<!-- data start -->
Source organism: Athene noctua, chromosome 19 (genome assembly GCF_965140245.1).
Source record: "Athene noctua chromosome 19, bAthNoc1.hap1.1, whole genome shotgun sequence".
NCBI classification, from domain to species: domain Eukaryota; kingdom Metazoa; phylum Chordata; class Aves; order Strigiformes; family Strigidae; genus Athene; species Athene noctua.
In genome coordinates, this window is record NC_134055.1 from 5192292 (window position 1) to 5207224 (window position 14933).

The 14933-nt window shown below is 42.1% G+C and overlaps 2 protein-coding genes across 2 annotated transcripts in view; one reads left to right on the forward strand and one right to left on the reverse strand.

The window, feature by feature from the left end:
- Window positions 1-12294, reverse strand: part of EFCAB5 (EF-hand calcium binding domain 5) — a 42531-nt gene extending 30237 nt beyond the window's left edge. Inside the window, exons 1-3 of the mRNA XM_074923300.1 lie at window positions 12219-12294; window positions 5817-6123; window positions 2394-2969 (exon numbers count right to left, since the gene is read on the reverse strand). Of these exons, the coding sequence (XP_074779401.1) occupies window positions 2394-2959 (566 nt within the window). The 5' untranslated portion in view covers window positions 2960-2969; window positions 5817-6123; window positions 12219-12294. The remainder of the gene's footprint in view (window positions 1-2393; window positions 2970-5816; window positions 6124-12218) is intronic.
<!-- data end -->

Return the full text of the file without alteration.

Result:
Source organism: Athene noctua, chromosome 19 (genome assembly GCF_965140245.1).
Source record: "Athene noctua chromosome 19, bAthNoc1.hap1.1, whole genome shotgun sequence".
NCBI classification, from domain to species: domain Eukaryota; kingdom Metazoa; phylum Chordata; class Aves; order Strigiformes; family Strigidae; genus Athene; species Athene noctua.
In genome coordinates, this window is record NC_134055.1 from 5192292 (window position 1) to 5207224 (window position 14933).

The 14933-nt window shown below is 42.1% G+C and overlaps 2 protein-coding genes across 2 annotated transcripts in view; one reads left to right on the forward strand and one right to left on the reverse strand.

The window, feature by feature from the left end:
- Window positions 1-12294, reverse strand: part of EFCAB5 (EF-hand calcium binding domain 5) — a 42531-nt gene extending 30237 nt beyond the window's left edge. Inside the window, exons 1-3 of the mRNA XM_074923300.1 lie at window positions 12219-12294; window positions 5817-6123; window positions 2394-2969 (exon numbers count right to left, since the gene is read on the reverse strand). Of these exons, the coding sequence (XP_074779401.1) occupies window positions 2394-2959 (566 nt within the window). The 5' untranslated portion in view covers window positions 2960-2969; window positions 5817-6123; window positions 12219-12294. The remainder of the gene's footprint in view (window positions 1-2393; window positions 2970-5816; window positions 6124-12218) is intronic.